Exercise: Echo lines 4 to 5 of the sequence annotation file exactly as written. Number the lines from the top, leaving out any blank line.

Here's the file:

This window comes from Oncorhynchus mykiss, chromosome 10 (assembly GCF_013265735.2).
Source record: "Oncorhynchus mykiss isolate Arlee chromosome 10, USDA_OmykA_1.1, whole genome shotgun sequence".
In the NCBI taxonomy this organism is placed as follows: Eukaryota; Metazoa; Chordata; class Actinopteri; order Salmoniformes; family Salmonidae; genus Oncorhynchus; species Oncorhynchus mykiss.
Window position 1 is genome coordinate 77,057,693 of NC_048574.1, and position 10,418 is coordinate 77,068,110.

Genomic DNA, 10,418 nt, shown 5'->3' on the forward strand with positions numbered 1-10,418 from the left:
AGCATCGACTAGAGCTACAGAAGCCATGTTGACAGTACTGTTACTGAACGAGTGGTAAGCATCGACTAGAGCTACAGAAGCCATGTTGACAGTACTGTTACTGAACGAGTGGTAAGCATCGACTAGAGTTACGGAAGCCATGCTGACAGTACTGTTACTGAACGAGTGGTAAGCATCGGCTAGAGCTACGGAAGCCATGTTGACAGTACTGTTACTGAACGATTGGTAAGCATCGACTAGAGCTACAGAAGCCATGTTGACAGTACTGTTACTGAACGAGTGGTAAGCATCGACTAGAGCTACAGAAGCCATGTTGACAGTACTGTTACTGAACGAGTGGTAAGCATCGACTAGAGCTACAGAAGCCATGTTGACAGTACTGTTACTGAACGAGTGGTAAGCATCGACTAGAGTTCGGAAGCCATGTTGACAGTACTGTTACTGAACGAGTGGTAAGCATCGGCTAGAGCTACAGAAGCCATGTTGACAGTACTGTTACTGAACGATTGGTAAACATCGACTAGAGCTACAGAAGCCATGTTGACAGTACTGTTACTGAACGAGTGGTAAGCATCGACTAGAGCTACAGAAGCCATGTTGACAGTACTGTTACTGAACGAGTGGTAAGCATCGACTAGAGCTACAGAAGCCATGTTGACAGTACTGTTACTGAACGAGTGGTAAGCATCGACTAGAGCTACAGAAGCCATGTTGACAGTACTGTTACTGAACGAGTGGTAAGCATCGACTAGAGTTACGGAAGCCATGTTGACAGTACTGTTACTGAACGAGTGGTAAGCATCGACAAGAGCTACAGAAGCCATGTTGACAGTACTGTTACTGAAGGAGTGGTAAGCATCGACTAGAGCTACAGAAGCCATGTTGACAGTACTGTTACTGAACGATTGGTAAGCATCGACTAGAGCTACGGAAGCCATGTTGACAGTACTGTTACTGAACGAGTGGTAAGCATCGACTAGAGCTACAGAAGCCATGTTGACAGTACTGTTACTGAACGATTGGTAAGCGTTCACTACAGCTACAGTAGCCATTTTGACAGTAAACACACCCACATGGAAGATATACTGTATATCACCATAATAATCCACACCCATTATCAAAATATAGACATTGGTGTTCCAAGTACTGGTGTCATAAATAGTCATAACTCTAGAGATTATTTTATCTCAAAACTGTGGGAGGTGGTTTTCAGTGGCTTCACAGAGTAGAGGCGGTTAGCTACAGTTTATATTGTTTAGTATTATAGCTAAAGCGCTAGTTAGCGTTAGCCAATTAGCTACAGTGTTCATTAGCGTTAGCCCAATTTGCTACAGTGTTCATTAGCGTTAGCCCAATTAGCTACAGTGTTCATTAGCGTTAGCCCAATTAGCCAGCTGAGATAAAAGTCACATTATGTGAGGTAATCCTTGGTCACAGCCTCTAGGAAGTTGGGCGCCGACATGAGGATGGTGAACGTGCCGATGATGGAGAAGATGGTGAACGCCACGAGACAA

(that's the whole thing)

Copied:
Window position 1 is genome coordinate 77,057,693 of NC_048574.1, and position 10,418 is coordinate 77,068,110.

Genomic DNA, 10,418 nt, shown 5'->3' on the forward strand with positions numbered 1-10,418 from the left: